April 21, 2024

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Origin of Top 10 English Words, Etymology in English

Origin of Top 10 English Words, Etymology in English

We love little anecdotes in the French language and strange-looking words are part of it. Since we’ve bled out interpretations of French, we’re now dealing with the language of Shakespeare and Mickey Mouse (who would be so proud). If you want to become that boring friend who explains words in the evening, this top is made for you.

Butterfly

Translation for bilinguals: Butterfly

Literally, butterfly translates to “butter fly”. But why? One legend is that in the Middle Ages, people thought that this insect used its cute little stem to sting butter and honey left on the table. In fact, it may be because the wings of the most common butterfly are buttery.

Important

Translation for bilinguals: Note

The word “clue” originally comes from “clue”, meaning ball. Where do you think this confusion comes from? It comes from Greek mythology. When the Minotaur traps Theseus in the labyrinth, he escapes using Ariadne’s thread, string, or ball of wool. The word “clue” or “clue” became a word that guided your steps and then a clue to discover the truth.

Dandelion

Translation for bilinguals: Dandelion

In French, tent-de-lion is another name for dandelion. Although we don’t actually use it today, the British invented a random spelling of the word and reclaimed it, and that’s the job.

Mortgage

Translation for bilinguals: Mortgage

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The word “mortgage” also comes from the French language, as it is a combination of the words “mart” and “pledge”. We easily understand that the idea is to guarantee the repayment of the loan during his lifetime, promising to repay it until his death if necessary. Great environment.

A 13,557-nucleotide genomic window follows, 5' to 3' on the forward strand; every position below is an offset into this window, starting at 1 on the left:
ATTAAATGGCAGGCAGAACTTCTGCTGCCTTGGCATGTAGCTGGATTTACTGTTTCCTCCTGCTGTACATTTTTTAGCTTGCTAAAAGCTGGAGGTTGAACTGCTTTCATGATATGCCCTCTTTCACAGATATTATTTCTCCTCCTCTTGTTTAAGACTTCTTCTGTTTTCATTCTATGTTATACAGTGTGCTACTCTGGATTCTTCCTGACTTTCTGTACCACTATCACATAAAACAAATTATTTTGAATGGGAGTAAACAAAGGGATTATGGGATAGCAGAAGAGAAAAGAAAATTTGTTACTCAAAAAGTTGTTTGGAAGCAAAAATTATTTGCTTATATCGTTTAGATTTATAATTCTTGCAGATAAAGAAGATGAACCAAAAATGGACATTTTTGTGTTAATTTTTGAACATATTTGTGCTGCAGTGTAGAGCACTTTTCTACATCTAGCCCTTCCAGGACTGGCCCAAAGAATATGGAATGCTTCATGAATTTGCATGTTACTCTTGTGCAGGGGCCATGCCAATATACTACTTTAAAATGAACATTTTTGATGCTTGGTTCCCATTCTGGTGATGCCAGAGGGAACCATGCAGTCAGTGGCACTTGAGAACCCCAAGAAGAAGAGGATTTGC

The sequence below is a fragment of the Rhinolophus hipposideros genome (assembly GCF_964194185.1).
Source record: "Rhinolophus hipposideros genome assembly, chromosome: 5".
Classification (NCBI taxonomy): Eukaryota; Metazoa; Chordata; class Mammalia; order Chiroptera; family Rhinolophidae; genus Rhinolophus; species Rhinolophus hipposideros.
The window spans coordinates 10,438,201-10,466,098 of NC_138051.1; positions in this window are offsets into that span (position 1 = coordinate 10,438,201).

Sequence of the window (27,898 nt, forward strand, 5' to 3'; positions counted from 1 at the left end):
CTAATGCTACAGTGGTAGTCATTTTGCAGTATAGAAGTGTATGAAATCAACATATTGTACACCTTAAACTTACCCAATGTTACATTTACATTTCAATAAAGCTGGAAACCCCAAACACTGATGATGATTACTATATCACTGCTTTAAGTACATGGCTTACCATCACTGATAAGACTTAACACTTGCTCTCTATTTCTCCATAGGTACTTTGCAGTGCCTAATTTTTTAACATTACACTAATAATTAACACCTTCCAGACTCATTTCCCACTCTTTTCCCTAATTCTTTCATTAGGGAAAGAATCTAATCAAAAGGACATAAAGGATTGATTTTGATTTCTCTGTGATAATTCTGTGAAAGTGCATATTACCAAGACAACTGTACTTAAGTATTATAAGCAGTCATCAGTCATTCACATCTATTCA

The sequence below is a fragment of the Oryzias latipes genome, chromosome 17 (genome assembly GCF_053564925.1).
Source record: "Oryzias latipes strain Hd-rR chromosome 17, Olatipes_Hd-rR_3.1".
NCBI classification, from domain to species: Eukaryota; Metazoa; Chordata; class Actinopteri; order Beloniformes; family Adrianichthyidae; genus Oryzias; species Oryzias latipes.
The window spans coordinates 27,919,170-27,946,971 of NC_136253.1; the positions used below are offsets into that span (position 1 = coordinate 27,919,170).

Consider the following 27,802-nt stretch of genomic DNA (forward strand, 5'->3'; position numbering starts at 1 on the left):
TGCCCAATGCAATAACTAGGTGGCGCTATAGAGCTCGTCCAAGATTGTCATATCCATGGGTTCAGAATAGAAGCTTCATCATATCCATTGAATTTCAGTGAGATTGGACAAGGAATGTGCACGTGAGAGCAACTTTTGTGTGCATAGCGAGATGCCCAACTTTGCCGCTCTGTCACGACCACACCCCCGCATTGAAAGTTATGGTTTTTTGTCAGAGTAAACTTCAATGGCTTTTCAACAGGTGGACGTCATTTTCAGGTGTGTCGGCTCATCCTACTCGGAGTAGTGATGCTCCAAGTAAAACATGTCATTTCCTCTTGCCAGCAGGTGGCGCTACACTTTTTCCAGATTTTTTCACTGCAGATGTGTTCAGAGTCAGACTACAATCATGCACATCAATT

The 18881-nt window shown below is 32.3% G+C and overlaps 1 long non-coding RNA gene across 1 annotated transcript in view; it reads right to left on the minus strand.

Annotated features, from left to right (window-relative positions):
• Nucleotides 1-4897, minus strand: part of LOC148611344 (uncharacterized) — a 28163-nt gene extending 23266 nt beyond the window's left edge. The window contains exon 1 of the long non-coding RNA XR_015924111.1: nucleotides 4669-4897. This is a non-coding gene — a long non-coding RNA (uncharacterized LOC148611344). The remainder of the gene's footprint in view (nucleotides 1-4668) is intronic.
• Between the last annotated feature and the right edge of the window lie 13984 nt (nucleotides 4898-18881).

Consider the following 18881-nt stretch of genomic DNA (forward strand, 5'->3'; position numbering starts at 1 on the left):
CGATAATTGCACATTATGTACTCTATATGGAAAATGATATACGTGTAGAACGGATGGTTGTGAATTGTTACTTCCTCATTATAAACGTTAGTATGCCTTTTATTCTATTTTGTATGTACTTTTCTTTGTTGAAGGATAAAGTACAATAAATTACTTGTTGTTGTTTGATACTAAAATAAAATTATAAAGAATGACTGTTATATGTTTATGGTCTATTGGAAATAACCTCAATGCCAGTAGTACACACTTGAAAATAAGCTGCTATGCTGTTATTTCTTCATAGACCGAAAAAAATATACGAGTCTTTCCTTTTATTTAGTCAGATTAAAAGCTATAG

Walrus

Translation for bilinguals: Walrus

Askiberite, the word “walrus” comes from the Dutch words “walvis” meaning whale and “ros” meaning horse. A walrus would be a whale-horse, and that really defines it well.

bad dream

Translation for bilinguals: bad dream

For “night” you really have to have a -2/20 in English Baccalaureate to not understand the relationship to nightmare. On the other hand, we want to know where “mare” comes from, which is also found in the French version. It is actually the name of a folkloric creature that haunts dreams and sits on the chests of men in their sleep.

The legend surrounding this creature (it looks like a goblin) has been spread by people who have experienced sleep paralysis.

A nickname

Translation for bilinguals: A nickname

The word “nickname” did not come from a boy named Nick but from a simple typo. Originally, “a nickname” was written as “an ek-name” because “ak” means “additional.” The spelling of the word has changed to “nickname” except that when spoken, one hears “a neck-name” more easily.

Checkmate

Translation for bilinguals: Checkmate

In French as in English, the terms “checkmate” and “check et mate” used during the game of chess come from Arabic. In fact, the expression we can write “Sha Mat” means “the king is dead” or “the king is powerless”. The phrase traveled and each country wrote it in its own way and adopted it.

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Jinx

Translation for bilinguals: Bad luck

In English, “a jinx” is a curse that brings bad luck. It is often used in the sentence “don’t jinx it” to say “stop talking about it, it will bring me bad luck”. Originally, “jinx” was a small bird, called in French ryneck, and the word got a second meaning because this bird, like crows, was often associated with witches.

The bully

Translation for bilinguals: the tyrant

The most surprising thing about the word “bully” is that its meaning has reversed itself over time. It comes from the Dutch “bel”, meaning “brother” and was originally used affectionately. Today, it refers to a bully, a tyrant or a predator.

Why has its meaning changed so much? Of course because of the word “bull,” which is very close in spelling, meaning bull, but the word “bully” was also sometimes used to refer to a pimp. Bad environment.